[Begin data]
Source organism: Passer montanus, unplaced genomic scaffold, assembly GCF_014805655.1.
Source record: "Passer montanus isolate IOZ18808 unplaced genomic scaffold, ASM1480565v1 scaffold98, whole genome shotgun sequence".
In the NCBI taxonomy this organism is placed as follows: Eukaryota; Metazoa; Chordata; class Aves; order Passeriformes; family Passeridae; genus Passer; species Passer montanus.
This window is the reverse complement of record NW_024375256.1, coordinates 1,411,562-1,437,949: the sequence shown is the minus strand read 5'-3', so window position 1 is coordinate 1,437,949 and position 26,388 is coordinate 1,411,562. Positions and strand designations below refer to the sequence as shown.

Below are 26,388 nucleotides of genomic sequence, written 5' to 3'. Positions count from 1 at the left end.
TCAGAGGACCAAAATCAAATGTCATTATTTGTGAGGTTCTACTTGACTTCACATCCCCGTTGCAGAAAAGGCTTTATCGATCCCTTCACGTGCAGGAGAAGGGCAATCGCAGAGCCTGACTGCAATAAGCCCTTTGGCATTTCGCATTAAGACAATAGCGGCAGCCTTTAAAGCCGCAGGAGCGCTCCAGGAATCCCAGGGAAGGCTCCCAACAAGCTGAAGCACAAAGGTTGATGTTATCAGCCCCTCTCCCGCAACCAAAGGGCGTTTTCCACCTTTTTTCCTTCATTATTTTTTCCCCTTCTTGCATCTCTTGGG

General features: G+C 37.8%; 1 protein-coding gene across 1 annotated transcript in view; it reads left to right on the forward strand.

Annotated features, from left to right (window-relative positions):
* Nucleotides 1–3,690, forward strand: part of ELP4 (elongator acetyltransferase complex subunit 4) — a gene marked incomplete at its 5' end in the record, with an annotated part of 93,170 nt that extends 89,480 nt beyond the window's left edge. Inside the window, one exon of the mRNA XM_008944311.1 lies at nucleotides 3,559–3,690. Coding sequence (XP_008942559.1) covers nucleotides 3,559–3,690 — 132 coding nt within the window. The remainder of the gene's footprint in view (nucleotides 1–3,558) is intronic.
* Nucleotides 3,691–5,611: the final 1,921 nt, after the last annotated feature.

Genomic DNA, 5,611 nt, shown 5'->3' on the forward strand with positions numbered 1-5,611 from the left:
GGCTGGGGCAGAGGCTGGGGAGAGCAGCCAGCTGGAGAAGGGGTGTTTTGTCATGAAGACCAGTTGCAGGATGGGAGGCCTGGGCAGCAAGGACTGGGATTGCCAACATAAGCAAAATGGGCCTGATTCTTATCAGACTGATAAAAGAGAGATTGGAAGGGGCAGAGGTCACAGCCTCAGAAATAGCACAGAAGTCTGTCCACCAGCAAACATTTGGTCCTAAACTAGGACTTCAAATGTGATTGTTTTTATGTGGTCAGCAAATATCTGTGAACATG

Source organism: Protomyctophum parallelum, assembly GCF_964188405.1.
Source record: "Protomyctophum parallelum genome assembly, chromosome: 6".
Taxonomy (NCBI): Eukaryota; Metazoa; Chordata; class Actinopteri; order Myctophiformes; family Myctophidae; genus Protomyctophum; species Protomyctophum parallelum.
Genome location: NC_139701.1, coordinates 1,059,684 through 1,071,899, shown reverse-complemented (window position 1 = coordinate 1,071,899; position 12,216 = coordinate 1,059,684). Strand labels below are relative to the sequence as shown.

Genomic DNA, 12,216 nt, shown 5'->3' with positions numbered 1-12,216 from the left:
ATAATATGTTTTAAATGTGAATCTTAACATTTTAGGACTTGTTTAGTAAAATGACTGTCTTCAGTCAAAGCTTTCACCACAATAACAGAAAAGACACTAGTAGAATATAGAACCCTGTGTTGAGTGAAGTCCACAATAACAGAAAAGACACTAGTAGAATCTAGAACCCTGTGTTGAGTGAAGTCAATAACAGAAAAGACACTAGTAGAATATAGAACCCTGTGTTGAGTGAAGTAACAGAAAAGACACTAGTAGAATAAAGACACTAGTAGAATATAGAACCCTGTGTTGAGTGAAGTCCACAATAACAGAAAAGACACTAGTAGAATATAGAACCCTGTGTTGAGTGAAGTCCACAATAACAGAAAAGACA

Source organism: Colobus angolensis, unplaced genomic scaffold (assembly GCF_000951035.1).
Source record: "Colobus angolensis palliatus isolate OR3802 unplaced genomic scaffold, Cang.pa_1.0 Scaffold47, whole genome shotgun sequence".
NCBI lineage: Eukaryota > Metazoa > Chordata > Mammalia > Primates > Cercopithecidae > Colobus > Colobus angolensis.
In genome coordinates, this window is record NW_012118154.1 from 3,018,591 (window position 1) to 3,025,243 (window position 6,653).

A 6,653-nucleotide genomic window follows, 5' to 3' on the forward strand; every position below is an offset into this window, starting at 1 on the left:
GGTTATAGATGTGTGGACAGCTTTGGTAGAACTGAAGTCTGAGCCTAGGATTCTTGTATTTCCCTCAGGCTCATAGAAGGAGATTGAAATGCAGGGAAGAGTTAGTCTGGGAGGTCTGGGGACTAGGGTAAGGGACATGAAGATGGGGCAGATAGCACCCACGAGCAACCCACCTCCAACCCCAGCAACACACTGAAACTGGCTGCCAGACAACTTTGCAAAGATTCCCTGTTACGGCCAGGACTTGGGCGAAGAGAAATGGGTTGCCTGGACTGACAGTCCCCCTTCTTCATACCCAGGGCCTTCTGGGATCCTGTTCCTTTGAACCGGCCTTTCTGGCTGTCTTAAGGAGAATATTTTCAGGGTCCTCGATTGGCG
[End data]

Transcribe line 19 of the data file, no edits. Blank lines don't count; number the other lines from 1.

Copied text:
Source organism: Colobus angolensis, unplaced genomic scaffold (assembly GCF_000951035.1).